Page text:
We Demand The Release Of All Arrested Activists NOW!!

For Immediate Release: We Demand The Release Of All Activists NOW!!

Cape Town, 5 December 2012 – Two prominent activists from Mawubuye Land Rights Forum and the Coalition for Farm Workers Living Wage and Decent Living Conditions are still being detained in Montague police station.

Mercia Andrews, Denia Jansen and two others were arrested at approximately noon yesterday and have been denied justi

ce. 

The absence of a magistrate in Montague meant that they have had to remain in jail overnight.

18 were arrested in the Citrusdal area but were later released. 

The arrests came at the same time that Tony Ehrenreich, general secretary of COSATU, called off the strike in De Doorns.

Andrews and Jansen will appear this morning in Ashton Magistrates court at 10am.

For further information please contact:

Gavin Joachim – Director of Trust for Community Outreach and Education (TCOE) on 078 066 1662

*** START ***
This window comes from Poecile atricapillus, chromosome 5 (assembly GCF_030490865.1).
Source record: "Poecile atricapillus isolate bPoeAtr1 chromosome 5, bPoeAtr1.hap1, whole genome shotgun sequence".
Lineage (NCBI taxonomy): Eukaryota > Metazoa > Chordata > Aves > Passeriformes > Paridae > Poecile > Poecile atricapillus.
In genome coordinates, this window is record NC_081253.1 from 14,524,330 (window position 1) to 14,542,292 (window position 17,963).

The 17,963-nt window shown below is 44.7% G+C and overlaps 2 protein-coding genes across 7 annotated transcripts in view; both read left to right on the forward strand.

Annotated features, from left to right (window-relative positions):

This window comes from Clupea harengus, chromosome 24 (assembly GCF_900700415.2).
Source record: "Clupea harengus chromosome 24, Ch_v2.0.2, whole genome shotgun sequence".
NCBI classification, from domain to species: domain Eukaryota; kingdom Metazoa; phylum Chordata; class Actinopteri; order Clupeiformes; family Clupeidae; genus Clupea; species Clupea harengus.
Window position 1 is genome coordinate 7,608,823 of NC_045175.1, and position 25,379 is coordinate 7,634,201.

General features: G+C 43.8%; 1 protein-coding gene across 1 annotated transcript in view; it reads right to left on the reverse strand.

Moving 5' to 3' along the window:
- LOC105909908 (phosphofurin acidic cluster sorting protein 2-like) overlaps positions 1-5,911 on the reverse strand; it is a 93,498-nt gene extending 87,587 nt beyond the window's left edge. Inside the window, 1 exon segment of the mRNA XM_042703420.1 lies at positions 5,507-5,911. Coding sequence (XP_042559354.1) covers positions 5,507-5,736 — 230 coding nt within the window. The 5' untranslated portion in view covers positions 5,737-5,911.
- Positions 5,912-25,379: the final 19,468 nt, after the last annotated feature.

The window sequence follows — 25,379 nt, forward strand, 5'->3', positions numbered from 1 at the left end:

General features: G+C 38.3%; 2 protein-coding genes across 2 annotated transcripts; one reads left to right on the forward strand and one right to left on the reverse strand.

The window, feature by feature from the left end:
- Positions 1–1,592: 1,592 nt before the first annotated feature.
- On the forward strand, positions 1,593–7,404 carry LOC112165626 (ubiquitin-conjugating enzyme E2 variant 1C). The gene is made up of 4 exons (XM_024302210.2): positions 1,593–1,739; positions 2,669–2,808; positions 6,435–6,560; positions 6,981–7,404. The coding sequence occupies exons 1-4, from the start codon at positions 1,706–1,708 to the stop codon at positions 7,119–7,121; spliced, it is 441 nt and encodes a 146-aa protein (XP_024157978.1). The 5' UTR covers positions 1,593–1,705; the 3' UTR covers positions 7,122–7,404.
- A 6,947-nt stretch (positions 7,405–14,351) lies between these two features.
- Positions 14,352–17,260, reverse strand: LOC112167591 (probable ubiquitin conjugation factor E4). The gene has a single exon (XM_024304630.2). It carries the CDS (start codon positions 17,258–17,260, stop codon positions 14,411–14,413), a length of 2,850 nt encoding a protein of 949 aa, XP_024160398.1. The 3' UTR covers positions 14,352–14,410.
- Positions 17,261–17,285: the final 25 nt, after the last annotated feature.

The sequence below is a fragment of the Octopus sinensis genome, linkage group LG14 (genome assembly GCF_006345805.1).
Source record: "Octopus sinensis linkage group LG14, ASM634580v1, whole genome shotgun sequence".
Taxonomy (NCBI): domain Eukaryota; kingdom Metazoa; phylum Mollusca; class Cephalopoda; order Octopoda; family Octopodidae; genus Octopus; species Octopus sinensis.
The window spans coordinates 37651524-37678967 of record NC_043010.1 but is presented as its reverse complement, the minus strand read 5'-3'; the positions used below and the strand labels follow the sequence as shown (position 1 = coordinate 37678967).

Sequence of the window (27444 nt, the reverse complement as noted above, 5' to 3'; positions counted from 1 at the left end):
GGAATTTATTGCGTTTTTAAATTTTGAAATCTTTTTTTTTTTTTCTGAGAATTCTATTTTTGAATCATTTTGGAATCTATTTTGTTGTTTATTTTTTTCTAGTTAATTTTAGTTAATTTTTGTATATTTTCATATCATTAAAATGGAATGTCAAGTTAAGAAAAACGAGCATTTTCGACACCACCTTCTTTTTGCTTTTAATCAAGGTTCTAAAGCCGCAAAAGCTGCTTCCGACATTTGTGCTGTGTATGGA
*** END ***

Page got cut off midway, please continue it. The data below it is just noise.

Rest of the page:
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FARMWORKERS´  STRIKE (NOT?) OVER?
 

Farmworkers’ strike is over

December 5 2012 at 07:50am 
By Daneel Knoetze

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farm 1

REUTERS

A protester rolls a tyre into a burning barricade in Franshhoek. Photo: Reuters

 

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Western Cape – The general strike by workers in the province’s agricultural sector has been called off indefinitely, Cosatu provincial secretary Tony Ehrenreich announced during a rally in De Doorns on Tuesday.

The decision and the premise on which it was made was welcomed by farmers approached by the Cape Argus.

Workers would be encouraged to unionise or to organise into collective bargaining bodies and to negotiate directly with their employers.

This echoed the sentiments of Trade and Industry Minister Rob Davies who addressed workers in De Doorns 24 hours before Cosatu’s announcement.

“The demand for a R150-a-day living wage remains unchanged,” Ehrenreich said, adding that a demand for farmworkers to have a share in the profits of the export harvest had been added.